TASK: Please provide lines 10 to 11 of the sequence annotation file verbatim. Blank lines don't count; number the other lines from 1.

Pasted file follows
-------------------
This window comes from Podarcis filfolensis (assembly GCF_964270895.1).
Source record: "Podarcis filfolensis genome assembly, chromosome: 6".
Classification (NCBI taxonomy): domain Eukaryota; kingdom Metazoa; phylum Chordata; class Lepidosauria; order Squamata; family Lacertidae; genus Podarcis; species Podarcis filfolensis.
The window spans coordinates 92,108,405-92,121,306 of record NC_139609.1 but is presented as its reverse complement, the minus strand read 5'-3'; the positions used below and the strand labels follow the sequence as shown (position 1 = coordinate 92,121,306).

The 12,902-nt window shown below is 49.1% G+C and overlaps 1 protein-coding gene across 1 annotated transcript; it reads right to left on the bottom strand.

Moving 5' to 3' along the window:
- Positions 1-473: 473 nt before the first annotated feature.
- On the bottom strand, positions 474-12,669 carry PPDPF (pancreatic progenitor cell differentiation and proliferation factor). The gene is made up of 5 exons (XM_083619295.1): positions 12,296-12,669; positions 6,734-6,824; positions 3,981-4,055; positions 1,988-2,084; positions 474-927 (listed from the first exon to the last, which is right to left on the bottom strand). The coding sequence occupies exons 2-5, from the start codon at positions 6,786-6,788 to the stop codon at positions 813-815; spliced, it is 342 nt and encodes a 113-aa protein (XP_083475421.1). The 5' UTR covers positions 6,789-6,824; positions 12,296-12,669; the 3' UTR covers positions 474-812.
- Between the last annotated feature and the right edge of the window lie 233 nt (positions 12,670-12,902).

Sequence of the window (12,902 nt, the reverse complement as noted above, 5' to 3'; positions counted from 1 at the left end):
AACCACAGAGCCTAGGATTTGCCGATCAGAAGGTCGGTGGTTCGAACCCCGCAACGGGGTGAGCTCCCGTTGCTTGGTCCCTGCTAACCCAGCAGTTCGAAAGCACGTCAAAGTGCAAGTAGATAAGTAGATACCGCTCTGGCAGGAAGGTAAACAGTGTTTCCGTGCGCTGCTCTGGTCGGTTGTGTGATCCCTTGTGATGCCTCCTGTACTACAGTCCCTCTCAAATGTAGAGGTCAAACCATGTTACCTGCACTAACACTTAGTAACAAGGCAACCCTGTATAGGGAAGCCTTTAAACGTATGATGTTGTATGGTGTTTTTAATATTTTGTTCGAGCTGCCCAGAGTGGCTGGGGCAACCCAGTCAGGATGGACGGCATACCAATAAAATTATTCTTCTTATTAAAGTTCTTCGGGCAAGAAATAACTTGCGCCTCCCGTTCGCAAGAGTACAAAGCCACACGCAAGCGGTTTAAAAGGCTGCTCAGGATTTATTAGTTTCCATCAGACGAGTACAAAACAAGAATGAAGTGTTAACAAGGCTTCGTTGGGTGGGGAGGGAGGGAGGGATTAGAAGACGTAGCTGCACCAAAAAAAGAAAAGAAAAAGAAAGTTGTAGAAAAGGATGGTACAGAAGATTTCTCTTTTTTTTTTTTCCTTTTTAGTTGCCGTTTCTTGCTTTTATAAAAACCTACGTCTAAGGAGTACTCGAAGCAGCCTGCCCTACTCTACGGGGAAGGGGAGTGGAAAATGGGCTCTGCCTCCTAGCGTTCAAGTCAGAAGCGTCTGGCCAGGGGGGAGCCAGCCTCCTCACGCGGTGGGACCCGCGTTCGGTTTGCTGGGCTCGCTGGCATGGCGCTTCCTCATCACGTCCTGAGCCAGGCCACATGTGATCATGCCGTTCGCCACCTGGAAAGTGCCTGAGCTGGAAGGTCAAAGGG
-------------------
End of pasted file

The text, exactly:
Sequence of the window (12,902 nt, the reverse complement as noted above, 5' to 3'; positions counted from 1 at the left end):
AACCACAGAGCCTAGGATTTGCCGATCAGAAGGTCGGTGGTTCGAACCCCGCAACGGGGTGAGCTCCCGTTGCTTGGTCCCTGCTAACCCAGCAGTTCGAAAGCACGTCAAAGTGCAAGTAGATAAGTAGATACCGCTCTGGCAGGAAGGTAAACAGTGTTTCCGTGCGCTGCTCTGGTCGGTTGTGTGATCCCTTGTGATGCCTCCTGTACTACAGTCCCTCTCAAATGTAGAGGTCAAACCATGTTACCTGCACTAACACTTAGTAACAAGGCAACCCTGTATAGGGAAGCCTTTAAACGTATGATGTTGTATGGTGTTTTTAATATTTTGTTCGAGCTGCCCAGAGTGGCTGGGGCAACCCAGTCAGGATGGACGGCATACCAATAAAATTATTCTTCTTATTAAAGTTCTTCGGGCAAGAAATAACTTGCGCCTCCCGTTCGCAAGAGTACAAAGCCACACGCAAGCGGTTTAAAAGGCTGCTCAGGATTTATTAGTTTCCATCAGACGAGTACAAAACAAGAATGAAGTGTTAACAAGGCTTCGTTGGGTGGGGAGGGAGGGAGGGATTAGAAGACGTAGCTGCACCAAAAAAAGAAAAGAAAAAGAAAGTTGTAGAAAAGGATGGTACAGAAGATTTCTCTTTTTTTTTTTTCCTTTTTAGTTGCCGTTTCTTGCTTTTATAAAAACCTACGTCTAAGGAGTACTCGAAGCAGCCTGCCCTACTCTACGGGGAAGGGGAGTGGAAAATGGGCTCTGCCTCCTAGCGTTCAAGTCAGAAGCGTCTGGCCAGGGGGGAGCCAGCCTCCTCACGCGGTGGGACCCGCGTTCGGTTTGCTGGGCTCGCTGGCATGGCGCTTCCTCATCACGTCCTGAGCCAGGCCACATGTGATCATGCCGTTCGCCACCTGGAAAGTGCCTGAGCTGGAAGGTCAAAGGG